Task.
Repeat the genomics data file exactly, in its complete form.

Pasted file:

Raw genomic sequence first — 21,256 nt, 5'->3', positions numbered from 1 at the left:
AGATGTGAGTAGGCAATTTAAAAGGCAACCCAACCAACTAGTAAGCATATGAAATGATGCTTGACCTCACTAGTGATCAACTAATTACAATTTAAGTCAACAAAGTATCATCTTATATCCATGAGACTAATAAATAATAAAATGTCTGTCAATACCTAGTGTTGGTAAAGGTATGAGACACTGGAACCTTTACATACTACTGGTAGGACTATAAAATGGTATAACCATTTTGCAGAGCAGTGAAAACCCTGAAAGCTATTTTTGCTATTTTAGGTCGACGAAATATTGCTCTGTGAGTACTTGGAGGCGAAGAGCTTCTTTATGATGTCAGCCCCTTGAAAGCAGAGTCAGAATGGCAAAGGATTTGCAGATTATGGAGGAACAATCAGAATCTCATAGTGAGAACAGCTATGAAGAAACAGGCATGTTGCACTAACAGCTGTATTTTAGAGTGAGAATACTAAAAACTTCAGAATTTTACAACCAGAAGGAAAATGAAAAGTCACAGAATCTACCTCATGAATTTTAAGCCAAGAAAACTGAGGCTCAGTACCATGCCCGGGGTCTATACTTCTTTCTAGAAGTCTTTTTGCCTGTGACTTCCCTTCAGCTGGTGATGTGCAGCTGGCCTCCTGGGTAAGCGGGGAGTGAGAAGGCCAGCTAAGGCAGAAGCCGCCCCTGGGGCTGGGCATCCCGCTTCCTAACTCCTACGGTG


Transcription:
Raw genomic sequence first — 21,256 nt, 5'->3', positions numbered from 1 at the left:
AGATGTGAGTAGGCAATTTAAAAGGCAACCCAACCAACTAGTAAGCATATGAAATGATGCTTGACCTCACTAGTGATCAACTAATTACAATTTAAGTCAACAAAGTATCATCTTATATCCATGAGACTAATAAATAATAAAATGTCTGTCAATACCTAGTGTTGGTAAAGGTATGAGACACTGGAACCTTTACATACTACTGGTAGGACTATAAAATGGTATAACCATTTTGCAGAGCAGTGAAAACCCTGAAAGCTATTTTTGCTATTTTAGGTCGACGAAATATTGCTCTGTGAGTACTTGGAGGCGAAGAGCTTCTTTATGATGTCAGCCCCTTGAAAGCAGAGTCAGAATGGCAAAGGATTTGCAGATTATGGAGGAACAATCAGAATCTCATAGTGAGAACAGCTATGAAGAAACAGGCATGTTGCACTAACAGCTGTATTTTAGAGTGAGAATACTAAAAACTTCAGAATTTTACAACCAGAAGGAAAATGAAAAGTCACAGAATCTACCTCATGAATTTTAAGCCAAGAAAACTGAGGCTCAGTACCATGCCCGGGGTCTATACTTCTTTCTAGAAGTCTTTTTGCCTGTGACTTCCCTTCAGCTGGTGATGTGCAGCTGGCCTCCTGGGTAAGCGGGGAGTGAGAAGGCCAGCTAAGGCAGAAGCCGCCCCTGGGGCTGGGCATCCCGCTTCCTAACTCCTACGGTG